More than a third of the police staff involved in the anti-mandate riots at Parliament have been referred to support services to help deal with the emotional toll of the experience.
Officers were knocked unconscious, tore tendons, and suffered dislocations in the wild melee of the protest, but the unseen mental hits are also widespread.
"Police are members of the public as well," said Wellington Area Commander Inspector Dean Silvester.
"Having to balance the challenges of working in an environment such as that with your everyday life, having that repeating every day, the same sort of thing, can take its toll," he said.
Information released under the Official Information Act show 35 staff were referred to psychologists, and more than 750 have been referred to wellness advisers as of the end of May.
"These numbers are not static, as staff can seek support at any time in relation to past events," the Official Information Act response said.
Wellness advisers provide support to police staff across the country and have a background in triage. They are registered social workers, nurses, occupational therapists and counsellors.
"The referrals to psychologists may be a mix of constabulary staff and police employees, and may be for a range of matters including debrief or psychological input to mitigate impact of trauma and/or cumulative experience including the protest."
The documents also reveal more about the physical injuries police suffered.
Five staff were hit by flying bricks – three in the head – and some officers lost consciousness in the fray.
Police staff suffered 154 injuries over the course of the protest, 47 of which required medical attention. The majority of the injuries happened on March 2.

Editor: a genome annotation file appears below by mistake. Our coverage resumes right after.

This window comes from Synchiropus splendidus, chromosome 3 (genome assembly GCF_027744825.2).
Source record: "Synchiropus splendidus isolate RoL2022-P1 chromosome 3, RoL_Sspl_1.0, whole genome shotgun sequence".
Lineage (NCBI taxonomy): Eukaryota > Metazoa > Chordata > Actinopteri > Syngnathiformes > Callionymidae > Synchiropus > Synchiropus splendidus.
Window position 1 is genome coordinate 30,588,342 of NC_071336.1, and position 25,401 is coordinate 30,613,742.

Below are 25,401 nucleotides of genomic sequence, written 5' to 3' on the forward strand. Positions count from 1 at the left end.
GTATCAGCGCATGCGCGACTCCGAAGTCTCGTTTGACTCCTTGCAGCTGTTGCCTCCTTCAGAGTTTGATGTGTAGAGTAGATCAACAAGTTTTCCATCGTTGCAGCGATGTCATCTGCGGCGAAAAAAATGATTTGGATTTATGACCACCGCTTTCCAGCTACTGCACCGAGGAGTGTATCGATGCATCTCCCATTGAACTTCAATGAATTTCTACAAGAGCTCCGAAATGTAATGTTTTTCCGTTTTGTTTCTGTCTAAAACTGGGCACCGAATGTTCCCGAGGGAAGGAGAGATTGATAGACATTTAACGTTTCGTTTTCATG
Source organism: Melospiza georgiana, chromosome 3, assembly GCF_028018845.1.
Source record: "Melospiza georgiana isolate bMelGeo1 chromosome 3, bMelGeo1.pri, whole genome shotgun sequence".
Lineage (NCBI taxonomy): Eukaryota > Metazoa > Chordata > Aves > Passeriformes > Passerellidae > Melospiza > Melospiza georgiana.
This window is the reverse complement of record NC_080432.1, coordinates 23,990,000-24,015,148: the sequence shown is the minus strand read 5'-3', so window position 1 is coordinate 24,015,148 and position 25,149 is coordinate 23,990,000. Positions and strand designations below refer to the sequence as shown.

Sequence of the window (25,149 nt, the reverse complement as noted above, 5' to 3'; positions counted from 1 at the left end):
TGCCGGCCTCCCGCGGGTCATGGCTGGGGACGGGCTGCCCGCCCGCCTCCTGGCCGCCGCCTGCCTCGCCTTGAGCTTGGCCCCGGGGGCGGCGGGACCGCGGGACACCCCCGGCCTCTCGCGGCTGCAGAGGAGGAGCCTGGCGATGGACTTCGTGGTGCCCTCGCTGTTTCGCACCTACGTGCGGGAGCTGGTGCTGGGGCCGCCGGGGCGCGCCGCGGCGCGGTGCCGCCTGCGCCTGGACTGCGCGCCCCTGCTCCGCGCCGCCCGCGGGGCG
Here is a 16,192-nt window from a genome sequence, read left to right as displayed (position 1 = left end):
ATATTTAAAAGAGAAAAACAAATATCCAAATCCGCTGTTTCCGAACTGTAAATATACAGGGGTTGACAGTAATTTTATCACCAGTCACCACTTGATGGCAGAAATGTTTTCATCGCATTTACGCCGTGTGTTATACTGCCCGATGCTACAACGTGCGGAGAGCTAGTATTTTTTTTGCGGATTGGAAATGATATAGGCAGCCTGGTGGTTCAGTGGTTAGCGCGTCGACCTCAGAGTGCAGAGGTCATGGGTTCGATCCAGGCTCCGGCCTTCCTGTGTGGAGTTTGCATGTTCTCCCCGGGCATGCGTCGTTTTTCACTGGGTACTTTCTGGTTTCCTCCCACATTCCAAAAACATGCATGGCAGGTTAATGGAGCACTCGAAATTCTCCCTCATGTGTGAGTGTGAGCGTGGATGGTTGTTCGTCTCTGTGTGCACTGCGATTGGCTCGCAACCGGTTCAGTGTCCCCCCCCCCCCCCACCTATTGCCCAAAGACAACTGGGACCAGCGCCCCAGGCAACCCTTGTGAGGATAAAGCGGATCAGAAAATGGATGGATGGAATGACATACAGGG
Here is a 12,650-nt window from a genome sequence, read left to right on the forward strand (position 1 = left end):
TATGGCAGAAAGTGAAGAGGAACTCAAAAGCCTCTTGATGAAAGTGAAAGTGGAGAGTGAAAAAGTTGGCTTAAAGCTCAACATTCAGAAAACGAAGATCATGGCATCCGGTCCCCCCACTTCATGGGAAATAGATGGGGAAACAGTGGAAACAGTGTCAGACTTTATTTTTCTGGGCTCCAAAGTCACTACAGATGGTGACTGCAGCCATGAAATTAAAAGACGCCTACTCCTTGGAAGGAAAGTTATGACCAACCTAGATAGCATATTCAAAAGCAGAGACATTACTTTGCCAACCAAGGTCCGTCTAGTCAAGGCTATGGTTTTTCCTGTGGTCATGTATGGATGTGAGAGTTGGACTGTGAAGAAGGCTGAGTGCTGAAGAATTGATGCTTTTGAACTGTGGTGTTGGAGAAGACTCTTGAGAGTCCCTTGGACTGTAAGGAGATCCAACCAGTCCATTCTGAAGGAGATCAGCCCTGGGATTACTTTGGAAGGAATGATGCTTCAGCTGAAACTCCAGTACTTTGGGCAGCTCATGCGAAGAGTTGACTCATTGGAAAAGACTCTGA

Of the injured staff, nine had to go to hospital.
Summaries of the incidents leading to hospitalisations show officers were knocked out after being struck down by attackers, and some required head scans and stitches for their open wounds.
One officer was struck down from behind and sprayed with a substance, causing them to lose consciousness and suffer temporary blindness.
Another officer was attacked by a protester and tore their Achilles tendon, while another was thrown into a post, suffering a dislocated shoulder and tendon damage.
Another officer was taken to hospital with breathing issues after taking a concrete paver to the chest, being sprayed in the eyes and having something thrown at their face. They also inhaled smoke from the fires.
The documents also show the mammoth effort put into policing the protest, with more than 2000 staff deployed from around the country.
Between February 9 and March 13, 2309 staff were contributed to cover the protest, including staff from Wellington. Officers were typically deployed for three to seven days. They were also brought in from the police college in Porirua and the police national headquarters.
Tom Neser, clinical psychologist for Habit Health, said police would have already been experiencing the stress of reduced workforces and the impacts of Covid when the protest happened, so the mental toll would have carried even more weight.
"The nature and eventual scale of the protests were unpredictable," he said.
"The protests were off the back of mandates coming into full force, and this impacted many workforces across emergency services, defence and health, not just for frontline but in all support roles too, pushing those that were able to keep working in all sectors more than would otherwise have been expected. "
Silvester said there was now a feeling among police that everyone wanted to move on and get back to business as usual.
He was "incredibly thankful" for the work his staff did and "proud of the effort of everybody and the professionalism, empathy and resilience shown by our people to work through trying times.
"It's taken quite a toll on our people ... It was an unprecedented event and one which they will carry through for the rest of their careers."
A police operation brought the 23-day demonstration to an end in March, after anti-mandate protesters gridlocked central Wellington streets and constructed a tent occupation outside Parliament.
It came to a violent end after police moved in on protesters, and a fire was started on Parliament's lawn.
As well as the ongoing police investigation, the Independent Police Conduct Authority (IPCA) is investigating the policing of the anti-vaccine mandate protests.
Last week police released photos of 15 suspects from the riots, asking for the public's help identifying them. As of Monday afternoon, none the 15 had been arrested.